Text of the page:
There was a need for epidemiological modeling to predict the potential impact of public health and social measures, so the WHO established a modeling support team and used data from countries that requested this assistance to help model the progression of the pandemic [37]. COVID-19 also increased interest in epidemiological studies on the ground, including seroprevalence studies to understand population immunity levels or risk factors. The WHO provides standard protocols for seroprevalence studies [38]. The WHO also worked with countries on vaccine effectiveness studies, and many countries took part in clinical trials on vaccines and therapeutics. Through this, countries built their capacities, which is helpful for preparedness [16].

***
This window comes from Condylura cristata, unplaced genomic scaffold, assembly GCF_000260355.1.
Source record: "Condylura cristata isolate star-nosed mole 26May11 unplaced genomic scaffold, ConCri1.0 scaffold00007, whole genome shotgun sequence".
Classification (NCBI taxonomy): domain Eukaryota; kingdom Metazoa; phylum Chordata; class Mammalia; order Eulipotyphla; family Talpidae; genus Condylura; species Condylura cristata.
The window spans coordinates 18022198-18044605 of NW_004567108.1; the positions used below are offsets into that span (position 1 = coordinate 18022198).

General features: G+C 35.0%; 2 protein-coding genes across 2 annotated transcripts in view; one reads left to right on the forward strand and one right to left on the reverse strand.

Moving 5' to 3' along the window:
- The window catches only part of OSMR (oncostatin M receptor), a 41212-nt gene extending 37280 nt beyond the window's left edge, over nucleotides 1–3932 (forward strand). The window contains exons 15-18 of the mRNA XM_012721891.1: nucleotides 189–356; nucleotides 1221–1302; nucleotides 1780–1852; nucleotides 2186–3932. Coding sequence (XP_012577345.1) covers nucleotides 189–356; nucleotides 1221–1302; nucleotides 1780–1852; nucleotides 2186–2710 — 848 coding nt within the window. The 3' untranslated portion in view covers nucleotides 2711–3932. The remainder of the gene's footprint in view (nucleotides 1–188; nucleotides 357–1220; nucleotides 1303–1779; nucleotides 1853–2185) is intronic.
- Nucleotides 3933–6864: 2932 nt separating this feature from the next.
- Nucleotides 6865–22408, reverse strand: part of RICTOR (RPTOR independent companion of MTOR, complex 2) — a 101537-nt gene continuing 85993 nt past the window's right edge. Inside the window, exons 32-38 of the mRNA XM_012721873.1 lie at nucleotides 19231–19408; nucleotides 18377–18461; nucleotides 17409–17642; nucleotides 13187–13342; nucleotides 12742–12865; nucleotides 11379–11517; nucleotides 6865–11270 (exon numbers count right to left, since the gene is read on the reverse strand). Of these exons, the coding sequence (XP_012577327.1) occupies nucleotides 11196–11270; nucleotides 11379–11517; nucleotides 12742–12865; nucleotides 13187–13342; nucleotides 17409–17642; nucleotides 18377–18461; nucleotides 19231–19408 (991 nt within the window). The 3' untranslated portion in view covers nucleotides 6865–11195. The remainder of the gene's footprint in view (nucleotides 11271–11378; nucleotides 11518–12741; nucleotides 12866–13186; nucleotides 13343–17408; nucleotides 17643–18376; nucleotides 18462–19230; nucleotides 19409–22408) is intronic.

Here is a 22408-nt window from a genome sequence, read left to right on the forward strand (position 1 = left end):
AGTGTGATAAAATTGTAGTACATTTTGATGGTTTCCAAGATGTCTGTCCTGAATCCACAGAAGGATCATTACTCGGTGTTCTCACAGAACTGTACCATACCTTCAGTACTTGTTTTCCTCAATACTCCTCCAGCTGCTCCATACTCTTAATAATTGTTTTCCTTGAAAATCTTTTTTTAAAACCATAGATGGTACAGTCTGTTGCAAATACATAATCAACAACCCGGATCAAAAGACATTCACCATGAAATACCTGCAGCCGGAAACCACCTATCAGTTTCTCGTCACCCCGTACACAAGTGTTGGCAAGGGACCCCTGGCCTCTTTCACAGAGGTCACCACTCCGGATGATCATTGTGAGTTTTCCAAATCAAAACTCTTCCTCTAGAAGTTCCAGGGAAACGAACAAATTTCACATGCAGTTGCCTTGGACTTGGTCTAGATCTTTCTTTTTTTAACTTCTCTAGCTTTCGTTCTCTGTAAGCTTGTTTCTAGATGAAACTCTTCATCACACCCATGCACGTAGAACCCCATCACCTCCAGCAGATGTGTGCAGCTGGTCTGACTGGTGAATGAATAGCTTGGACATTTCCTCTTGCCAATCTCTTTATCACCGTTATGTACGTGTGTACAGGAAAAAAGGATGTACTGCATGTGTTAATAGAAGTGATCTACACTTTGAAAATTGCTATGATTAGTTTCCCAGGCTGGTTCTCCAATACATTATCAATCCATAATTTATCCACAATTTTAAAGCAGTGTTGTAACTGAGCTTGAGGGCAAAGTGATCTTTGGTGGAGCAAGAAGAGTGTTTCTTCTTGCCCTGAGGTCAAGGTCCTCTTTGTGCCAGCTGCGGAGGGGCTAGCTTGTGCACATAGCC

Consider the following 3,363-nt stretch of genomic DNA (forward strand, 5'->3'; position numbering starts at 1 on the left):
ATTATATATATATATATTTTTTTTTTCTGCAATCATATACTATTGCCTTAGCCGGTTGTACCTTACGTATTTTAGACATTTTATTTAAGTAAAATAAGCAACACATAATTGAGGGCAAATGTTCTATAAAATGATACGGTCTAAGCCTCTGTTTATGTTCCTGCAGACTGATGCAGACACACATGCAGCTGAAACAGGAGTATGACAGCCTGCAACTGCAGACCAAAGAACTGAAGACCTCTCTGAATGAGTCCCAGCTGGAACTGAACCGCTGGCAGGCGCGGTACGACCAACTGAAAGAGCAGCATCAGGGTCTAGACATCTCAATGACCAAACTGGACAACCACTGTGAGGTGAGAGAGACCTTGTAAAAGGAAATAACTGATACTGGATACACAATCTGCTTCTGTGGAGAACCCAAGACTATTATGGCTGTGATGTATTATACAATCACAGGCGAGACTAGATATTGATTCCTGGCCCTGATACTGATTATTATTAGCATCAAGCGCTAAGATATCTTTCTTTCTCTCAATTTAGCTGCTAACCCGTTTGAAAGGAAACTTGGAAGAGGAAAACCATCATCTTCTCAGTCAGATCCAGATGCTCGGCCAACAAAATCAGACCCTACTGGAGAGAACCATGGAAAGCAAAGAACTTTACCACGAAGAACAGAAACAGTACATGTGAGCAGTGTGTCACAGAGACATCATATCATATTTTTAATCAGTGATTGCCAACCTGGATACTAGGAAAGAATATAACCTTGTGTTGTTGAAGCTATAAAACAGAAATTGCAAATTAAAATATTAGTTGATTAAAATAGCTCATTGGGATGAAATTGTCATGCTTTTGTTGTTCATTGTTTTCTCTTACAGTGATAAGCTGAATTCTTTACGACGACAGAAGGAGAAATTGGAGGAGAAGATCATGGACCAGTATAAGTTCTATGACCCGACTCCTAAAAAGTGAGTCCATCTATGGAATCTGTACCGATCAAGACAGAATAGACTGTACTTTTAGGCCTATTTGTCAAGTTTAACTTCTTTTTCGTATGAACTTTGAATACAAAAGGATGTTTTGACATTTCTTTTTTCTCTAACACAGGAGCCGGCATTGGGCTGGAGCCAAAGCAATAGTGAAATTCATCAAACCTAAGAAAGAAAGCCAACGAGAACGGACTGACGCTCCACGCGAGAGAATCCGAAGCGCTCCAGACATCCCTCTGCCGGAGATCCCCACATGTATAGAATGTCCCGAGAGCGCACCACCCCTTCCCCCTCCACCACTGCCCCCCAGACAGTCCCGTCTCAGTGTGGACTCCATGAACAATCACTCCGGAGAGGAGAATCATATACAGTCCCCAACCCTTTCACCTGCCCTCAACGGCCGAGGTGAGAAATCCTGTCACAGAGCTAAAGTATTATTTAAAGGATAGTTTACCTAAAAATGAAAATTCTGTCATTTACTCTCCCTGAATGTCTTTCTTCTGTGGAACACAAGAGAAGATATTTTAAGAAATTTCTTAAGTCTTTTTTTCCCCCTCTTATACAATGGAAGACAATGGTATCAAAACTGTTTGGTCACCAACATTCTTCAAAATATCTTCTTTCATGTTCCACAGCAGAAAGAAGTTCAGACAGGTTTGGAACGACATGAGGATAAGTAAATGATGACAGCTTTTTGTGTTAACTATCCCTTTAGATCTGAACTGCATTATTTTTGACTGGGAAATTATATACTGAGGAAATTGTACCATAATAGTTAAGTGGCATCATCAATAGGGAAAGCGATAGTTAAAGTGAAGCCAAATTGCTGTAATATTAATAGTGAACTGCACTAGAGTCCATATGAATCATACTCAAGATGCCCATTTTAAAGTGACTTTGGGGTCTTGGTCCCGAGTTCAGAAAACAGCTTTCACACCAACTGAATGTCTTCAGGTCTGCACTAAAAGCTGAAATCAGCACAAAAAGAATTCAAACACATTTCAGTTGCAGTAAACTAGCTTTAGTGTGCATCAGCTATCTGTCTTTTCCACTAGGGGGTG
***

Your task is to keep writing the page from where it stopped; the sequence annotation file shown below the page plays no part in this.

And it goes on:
The positive side of the COVID-19 pandemic was that it revealed many of the gaps and weaknesses in the public health system and how to bridge these gaps [7]. The gaps include the nonflexibility of the health systems, workforce shortages, health service fragmentation (primary care, secondary care, and public health), and designs of health facilities. Additionally, misinformation was a significant challenge during the pandemic, and the outdated “disease model” adopted by most health systems does not meet the current needs of the population [39]. Indeed, access and use of essential health services such as maternal and neonatal care and routine immunization were highly affected [40]. The WHO conducted 3 surveys [41,42] to measure the global disruption of essential health services. The first, conducted between May 2020 and July 2020, showed that the EMR was the WHO region with the highest disruption in health services due to health center closures, stigma, and fear of transmission [41]. The WHO worked closely with countries and published guidelines to address the impact of the pandemic on essential health services, including how primary health care workers should be trained to screen for COVID-19 [40]. The same survey conducted a year later, in April 2021, demonstrated a significant improvement in the continuity of essential health services, although they were still disrupted [42].